“The team went much further down in layers in constructing a profile for each individual,” Guthrie said.
What resulted was a massive script for the roughly two-hour affair that spanned 600 pages. Each person who attended had a script related to their storyline, as did each table of six people, and the room itself that played host to media, tech innovators and HBO nerds.
Somehow, the conversation at our table seemed to flow so naturally into each topic (i.e. podcasts) that it was extremely off-putting when an actor came by to comment on such connections. We began pointing fingers to see who was the snitch and picking up the table setting to see where we were bugged (there were no mics in the room, we’re told).
Incite employees (trained actors) were on hand to introduce parties as they mingled over Champagne flutes and cocktails (I went with The Path, which was basically a fancy paloma, but the names of each cocktail retained a similar cheery theme, like The Only Choice and Our World). We were told to sit down after the night’s host got on a small stage and introduced Incite.
“Life doesn’t have to be as complicated and chaotic as it so often seems,” she told the room. Clearly, Incite has never been on Twitter.
Once seated, we had custom menus for the evening based on what Incite gathered about us, and table conversations were only casually interrupted by those actors to make note of the information they had discovered. Details were not left out of the planning. The cocktails’ ice was branded with “III” (for the third season) and a pianist played in the background, at times notes of the Westworld theme song.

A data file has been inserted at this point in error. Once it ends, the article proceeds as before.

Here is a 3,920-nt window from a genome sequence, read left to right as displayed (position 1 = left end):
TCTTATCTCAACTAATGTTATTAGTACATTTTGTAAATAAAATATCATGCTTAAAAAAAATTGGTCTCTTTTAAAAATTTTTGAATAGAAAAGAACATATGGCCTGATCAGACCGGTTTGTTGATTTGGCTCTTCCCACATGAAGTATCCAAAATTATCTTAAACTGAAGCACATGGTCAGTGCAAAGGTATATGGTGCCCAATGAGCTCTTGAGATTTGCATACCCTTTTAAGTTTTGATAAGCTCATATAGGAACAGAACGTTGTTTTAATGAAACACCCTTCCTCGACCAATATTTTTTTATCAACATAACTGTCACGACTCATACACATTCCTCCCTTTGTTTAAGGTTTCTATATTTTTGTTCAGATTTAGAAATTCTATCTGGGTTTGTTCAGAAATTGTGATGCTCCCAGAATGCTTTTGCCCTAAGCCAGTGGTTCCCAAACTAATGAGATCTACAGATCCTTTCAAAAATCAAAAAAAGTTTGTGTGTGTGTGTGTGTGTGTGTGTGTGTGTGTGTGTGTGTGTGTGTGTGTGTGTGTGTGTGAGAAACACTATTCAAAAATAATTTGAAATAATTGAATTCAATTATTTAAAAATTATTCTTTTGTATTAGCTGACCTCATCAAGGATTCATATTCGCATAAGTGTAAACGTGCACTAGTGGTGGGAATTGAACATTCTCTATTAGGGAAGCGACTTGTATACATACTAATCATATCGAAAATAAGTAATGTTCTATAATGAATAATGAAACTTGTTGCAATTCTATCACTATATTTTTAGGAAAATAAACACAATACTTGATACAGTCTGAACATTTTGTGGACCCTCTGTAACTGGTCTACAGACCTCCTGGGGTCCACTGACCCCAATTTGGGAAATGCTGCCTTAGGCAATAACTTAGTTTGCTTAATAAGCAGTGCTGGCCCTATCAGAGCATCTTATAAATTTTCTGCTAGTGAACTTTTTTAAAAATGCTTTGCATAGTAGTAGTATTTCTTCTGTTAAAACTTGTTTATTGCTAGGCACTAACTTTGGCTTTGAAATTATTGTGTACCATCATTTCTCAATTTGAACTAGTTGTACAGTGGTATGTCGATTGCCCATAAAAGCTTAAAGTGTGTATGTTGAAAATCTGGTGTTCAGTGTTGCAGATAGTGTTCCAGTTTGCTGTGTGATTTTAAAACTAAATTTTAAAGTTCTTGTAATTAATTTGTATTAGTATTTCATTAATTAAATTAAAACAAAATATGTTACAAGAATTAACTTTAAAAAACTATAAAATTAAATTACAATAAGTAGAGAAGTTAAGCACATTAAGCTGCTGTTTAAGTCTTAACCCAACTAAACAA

The evening built up to a keynote address where Incite “selected” a participant from the crowd to highlight (in our instance, a woman) what her life would’ve been like if she had made different decisions, like chosen a different college, a different partner or different job. The room was aghast as Incite went through these details and in a dramatic (albeit reasonable) reaction to what her life might look like, the (presumed actress) left the room in tears.
At the end of the dinner, everyone received a personalized leather bill holder, like one would get at a restaurant, with their initials and branded with the Westworld name. But inside was the crème de la crème: a prediction of where my life would go. It was a horoscope on steroids, giving me career advice and also casually telling me how long I would live. Some participants had significantly more good summers left than others based on those readings, and it was clear who in the room wasn’t served such good news by the algorithm.
Don’t worry though, Incite says I have plenty of time left to give the ad industry my data. Here’s to the next 86 years, seven months and five days.